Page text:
A selection of my 'keeping time' baskets are currently on show in the exhibition Influence and Evolution: Fiber Sculpture…then and now at browngrotta arts, Wilton, Connecticut, USA. I was delighted to be invited last November to create new work for this special survey exhibition placing fibre works by leading practitioners from the 1960s pivotal to the evolution of the contemporary basketmaking and fibre art movement alongside the generation born in the 60s, including myself, that have been influenced by these makers. On browngrotta arts' arttextstyle blog my early discovery of Ed Rossbach's work is quoted:
“I am more than happy to admit the influence of makers such as Ed Rossbach, whose book, The New Basketry, I bought for the mighty sum of £1.50 when I was still a schoolboy in the 80s,” Johnson says. “While for many years the influence did not emerge in my work and I did not understand how to work with basketry techniques and materials, when I eventually started making baskets it was like coming home to the work I had always wanted to make.”
As I have just returned from a six week research and teaching trip to Australia (blog posts about the trip here soon) unfortunately I'm unable to visit the exhibition, it would certainly be a treat to see my baskets alongside works by such luminaries as Ed Rossbach, Magdalena Abakanowicz, Sheila Hicks, Masakazu Kobayashi, Lenore Tawney and Luba Krejci among many others.
My 'keeping time' baskets were first exhibited in the 2007 exhibition 'East Weaves West', curated by Mary Butcher, that brought together the work of makers from the United Kingdom and Japan. I have since exhibited different baskets of the series in a variety of venues in the UK and Europe including the piece 'Spiky Vessel' that won first prize in the contemporary category of the V International Contest of Plant Fibres at Museu de la Pauma in Mas de Barberans in Cataluña, Spain.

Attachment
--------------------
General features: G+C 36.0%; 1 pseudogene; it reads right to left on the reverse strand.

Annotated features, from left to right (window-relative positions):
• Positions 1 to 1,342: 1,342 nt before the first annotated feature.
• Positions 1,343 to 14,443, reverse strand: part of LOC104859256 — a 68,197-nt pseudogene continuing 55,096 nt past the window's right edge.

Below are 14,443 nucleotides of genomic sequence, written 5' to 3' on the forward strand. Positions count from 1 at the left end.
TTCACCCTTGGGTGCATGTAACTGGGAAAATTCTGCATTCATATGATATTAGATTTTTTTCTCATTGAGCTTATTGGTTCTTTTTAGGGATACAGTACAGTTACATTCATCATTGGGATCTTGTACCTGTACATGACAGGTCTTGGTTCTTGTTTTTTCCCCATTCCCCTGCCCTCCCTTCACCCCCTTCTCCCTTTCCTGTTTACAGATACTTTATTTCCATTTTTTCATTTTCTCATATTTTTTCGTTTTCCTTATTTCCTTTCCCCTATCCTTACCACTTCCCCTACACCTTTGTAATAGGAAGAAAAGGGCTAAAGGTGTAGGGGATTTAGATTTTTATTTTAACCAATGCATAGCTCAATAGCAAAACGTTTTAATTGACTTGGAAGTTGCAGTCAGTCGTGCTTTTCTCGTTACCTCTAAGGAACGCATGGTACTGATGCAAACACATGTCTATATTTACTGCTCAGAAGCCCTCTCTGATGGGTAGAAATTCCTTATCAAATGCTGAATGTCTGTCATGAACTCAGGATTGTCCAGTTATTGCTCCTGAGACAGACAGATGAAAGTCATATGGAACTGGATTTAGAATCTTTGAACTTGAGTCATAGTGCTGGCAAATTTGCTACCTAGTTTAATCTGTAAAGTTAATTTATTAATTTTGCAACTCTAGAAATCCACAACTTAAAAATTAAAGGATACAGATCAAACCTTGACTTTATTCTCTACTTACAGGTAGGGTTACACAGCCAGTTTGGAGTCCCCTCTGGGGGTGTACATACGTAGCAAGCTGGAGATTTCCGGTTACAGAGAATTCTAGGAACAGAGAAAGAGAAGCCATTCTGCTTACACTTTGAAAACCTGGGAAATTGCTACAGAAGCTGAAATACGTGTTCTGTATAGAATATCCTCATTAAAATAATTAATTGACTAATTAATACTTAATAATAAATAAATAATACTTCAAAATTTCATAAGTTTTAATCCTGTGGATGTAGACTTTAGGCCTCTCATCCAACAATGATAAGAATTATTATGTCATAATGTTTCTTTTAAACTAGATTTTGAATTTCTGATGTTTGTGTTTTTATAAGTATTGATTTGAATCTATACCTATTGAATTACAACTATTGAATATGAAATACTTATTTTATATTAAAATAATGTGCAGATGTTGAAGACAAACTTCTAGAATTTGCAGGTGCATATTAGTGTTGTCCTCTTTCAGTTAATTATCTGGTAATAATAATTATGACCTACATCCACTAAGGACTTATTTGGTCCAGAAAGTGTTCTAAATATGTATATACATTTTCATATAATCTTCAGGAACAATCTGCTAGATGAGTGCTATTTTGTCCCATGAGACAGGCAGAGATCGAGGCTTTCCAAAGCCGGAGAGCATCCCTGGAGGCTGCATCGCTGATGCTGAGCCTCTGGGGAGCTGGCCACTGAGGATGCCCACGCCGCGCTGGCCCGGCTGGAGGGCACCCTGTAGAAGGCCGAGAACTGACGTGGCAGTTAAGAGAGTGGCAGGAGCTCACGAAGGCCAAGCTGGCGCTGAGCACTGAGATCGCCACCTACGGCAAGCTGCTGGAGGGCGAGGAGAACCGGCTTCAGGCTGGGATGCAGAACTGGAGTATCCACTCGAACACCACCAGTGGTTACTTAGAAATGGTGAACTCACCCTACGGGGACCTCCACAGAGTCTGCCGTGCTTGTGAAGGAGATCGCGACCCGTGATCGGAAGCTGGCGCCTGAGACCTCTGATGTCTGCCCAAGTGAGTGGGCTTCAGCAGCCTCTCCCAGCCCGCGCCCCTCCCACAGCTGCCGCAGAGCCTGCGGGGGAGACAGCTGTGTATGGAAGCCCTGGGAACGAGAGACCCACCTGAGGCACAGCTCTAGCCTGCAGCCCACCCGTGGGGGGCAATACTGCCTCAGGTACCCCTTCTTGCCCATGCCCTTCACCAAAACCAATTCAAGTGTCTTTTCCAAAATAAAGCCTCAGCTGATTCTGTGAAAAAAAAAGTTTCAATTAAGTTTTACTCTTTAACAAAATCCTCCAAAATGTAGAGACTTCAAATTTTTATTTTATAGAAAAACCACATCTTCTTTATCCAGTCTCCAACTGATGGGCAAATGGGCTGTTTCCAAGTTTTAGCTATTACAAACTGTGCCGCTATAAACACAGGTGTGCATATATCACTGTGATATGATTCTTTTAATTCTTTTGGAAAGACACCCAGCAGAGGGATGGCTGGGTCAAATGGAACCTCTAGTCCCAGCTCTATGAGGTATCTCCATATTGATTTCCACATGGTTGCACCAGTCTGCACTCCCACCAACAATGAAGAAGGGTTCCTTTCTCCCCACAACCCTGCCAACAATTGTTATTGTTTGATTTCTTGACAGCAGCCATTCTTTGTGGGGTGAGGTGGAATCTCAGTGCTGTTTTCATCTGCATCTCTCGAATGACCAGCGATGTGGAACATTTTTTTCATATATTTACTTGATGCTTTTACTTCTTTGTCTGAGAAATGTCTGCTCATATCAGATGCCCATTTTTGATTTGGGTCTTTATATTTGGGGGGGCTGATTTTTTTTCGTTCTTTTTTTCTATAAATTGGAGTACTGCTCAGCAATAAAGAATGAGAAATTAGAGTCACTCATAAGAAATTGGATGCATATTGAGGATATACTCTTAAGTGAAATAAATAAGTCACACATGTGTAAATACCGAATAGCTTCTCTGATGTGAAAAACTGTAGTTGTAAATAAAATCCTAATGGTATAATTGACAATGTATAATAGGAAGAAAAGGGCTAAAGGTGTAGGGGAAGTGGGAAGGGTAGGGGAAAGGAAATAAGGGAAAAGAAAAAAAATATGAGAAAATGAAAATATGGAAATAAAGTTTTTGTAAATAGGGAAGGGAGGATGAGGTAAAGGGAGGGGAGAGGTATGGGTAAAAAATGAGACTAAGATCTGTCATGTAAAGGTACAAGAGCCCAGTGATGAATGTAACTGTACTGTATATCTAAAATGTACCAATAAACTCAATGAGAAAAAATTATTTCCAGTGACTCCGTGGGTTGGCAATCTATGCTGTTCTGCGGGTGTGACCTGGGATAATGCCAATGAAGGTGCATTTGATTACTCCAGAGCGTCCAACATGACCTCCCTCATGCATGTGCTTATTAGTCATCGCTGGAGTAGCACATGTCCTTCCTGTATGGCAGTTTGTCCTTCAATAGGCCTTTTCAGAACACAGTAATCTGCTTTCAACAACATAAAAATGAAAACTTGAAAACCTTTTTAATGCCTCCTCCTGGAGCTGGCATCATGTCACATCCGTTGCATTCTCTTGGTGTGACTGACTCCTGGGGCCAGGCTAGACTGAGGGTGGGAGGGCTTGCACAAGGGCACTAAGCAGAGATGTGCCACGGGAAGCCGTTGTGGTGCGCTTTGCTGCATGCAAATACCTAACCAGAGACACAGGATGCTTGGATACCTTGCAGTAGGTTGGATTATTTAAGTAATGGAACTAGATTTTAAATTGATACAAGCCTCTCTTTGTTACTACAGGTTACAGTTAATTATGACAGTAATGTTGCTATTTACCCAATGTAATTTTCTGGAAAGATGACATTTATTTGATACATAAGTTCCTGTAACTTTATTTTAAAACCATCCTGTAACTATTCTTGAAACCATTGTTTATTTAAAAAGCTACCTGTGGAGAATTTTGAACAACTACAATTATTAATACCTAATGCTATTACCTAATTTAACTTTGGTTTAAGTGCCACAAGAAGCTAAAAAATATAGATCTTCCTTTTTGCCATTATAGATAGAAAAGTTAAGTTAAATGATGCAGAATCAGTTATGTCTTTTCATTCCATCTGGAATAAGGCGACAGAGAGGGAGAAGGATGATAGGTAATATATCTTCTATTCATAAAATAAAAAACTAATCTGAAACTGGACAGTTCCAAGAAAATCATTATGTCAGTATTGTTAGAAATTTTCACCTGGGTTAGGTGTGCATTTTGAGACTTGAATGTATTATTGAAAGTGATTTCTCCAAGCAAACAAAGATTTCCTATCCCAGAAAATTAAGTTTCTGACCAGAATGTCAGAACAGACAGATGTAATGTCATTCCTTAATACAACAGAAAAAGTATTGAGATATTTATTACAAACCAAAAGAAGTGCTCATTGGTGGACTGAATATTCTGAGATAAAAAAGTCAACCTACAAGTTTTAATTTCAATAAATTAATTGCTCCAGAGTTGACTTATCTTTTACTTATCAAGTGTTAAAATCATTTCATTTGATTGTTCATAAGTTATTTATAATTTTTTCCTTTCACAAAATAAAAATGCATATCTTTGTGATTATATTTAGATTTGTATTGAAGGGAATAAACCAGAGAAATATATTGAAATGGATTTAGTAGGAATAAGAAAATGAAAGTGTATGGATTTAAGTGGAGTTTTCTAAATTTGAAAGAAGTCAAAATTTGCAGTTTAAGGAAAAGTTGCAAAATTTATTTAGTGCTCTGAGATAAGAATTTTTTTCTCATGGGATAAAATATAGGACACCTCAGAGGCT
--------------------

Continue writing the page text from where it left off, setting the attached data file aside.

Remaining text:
My 'keeping time' baskets are an evolving series, in these works I am interested in the play between vessel and surface, the particular qualities of different plant materials and the contrast of outside volume and contained space. Working on each of these baskets over several days, the careful manipulation of material - be it different kinds of rushes, grasses or flowering plants, creates different possibilities to articulate the transition from outside to inside. The contrasting textures of the apparently chaotic exterior and the carefuly woven interior creates a dialogue that excites me and pushes me forward in its exploration.
If you are interested in purchasing one of these baskets please contact browngrotta arts through my artist page here: Tim Johnson @ browngrotta arts